He says that at the time, communication from the leaders it its members sometimes seemed as an organized “bitch fest,” but goes on to explain that at the end of his active membership that a strong dictator was needed and was probably the best thing that could have happened. Members at this time were expected to give priority to first God, then family, school, work, and lastly KA. Hinote says that the members leading the chapter in the right direction where not always the ones who were being followed, and that sometimes it was the popular partiers that the chapter was behind. The organization at the time treated its members as equals and had a strong brotherhood. Decision making was a dictatorship most of the time but again he says that it was always in the best interest of the chapter. The members were assigned task on who would take them.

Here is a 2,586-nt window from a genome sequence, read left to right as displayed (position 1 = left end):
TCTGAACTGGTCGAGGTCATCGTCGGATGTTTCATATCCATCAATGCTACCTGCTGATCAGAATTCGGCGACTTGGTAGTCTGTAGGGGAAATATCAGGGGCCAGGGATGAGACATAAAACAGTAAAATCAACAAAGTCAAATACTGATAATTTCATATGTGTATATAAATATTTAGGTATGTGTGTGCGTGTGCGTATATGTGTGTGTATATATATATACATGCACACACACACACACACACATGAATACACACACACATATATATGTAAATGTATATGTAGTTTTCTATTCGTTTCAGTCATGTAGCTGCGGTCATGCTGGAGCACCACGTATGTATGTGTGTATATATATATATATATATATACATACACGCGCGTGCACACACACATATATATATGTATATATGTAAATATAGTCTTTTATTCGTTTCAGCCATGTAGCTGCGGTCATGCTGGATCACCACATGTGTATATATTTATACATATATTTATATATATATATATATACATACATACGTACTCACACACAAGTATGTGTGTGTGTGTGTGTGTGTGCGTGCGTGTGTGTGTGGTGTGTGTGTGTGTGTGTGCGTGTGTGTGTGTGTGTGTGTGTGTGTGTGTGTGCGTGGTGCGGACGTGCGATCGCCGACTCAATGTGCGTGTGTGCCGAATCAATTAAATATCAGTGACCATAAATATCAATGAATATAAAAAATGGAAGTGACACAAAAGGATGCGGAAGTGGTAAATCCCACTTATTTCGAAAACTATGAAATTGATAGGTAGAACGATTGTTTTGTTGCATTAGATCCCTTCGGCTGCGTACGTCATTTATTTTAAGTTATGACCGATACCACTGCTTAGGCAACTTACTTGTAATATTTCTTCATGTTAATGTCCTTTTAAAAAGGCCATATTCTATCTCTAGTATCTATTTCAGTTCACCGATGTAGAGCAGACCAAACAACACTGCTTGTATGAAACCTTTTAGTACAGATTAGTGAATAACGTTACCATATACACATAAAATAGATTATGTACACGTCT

Hinote explains that during his time spent in new member education the concept of being one with the pledge class was stressed the most.  There were many activities that built teamwork and internal communication that were learned and to be used in the active chapter once initiated. He says what he wished more information about the officers and chapter operations were taught.
 
Interview 2
Travis Moody was initiated in the spring of 2007. He is a younger member of the chapter but has exemplified many leadership qualities in his short term being a member. As a pledge, he was his pledge class president and was recently appointed treasure of the chapter by the president elect.